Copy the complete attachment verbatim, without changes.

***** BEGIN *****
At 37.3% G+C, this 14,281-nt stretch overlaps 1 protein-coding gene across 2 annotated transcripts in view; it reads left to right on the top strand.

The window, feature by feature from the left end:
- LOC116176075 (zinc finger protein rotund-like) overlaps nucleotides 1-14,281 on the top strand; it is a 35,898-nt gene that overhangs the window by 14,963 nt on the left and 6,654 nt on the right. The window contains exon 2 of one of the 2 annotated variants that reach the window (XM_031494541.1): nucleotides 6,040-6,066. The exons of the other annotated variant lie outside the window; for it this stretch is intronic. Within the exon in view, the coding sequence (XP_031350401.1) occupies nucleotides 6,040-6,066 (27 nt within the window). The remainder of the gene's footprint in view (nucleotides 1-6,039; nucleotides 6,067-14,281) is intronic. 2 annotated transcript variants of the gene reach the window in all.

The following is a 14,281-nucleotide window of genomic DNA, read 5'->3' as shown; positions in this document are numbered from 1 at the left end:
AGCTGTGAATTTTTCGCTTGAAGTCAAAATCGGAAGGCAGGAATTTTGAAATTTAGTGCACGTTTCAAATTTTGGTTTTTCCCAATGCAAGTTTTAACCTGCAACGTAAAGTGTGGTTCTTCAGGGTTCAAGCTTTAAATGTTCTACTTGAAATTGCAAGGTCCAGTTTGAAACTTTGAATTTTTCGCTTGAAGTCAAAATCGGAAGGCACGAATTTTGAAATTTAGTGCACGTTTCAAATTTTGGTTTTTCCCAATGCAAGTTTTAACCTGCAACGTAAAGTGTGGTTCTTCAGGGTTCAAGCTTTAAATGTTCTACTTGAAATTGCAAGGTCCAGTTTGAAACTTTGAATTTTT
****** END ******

At 37.3% G+C, this 14,281-nt stretch overlaps 1 protein-coding gene across 2 annotated transcripts in view; it reads left to right on the top strand.

The window, feature by feature from the left end:
- LOC116176075 (zinc finger protein rotund-like) overlaps nucleotides 1-14,281 on the top strand; it is a 35,898-nt gene that overhangs the window by 14,963 nt on the left and 6,654 nt on the right. The window contains exon 2 of one of the 2 annotated variants that reach the window (XM_031494541.1): nucleotides 6,040-6,066. The exons of the other annotated variant lie outside the window; for it this stretch is intronic. Within the exon in view, the coding sequence (XP_031350401.1) occupies nucleotides 6,040-6,066 (27 nt within the window). The remainder of the gene's footprint in view (nucleotides 1-6,039; nucleotides 6,067-14,281) is intronic. 2 annotated transcript variants of the gene reach the window in all.

The following is a 14,281-nucleotide window of genomic DNA, read 5'->3' as shown; positions in this document are numbered from 1 at the left end:
AGCTGTGAATTTTTCGCTTGAAGTCAAAATCGGAAGGCAGGAATTTTGAAATTTAGTGCACGTTTCAAATTTTGGTTTTTCCCAATGCAAGTTTTAACCTGCAACGTAAAGTGTGGTTCTTCAGGGTTCAAGCTTTAAATGTTCTACTTGAAATTGCAAGGTCCAGTTTGAAACTTTGAATTTTTCGCTTGAAGTCAAAATCGGAAGGCACGAATTTTGAAATTTAGTGCACGTTTCAAATTTTGGTTTTTCCCAATGCAAGTTTTAACCTGCAACGTAAAGTGTGGTTCTTCAGGGTTCAAGCTTTAAATGTTCTACTTGAAATTGCAAGGTCCAGTTTGAAACTTTGAATTTTT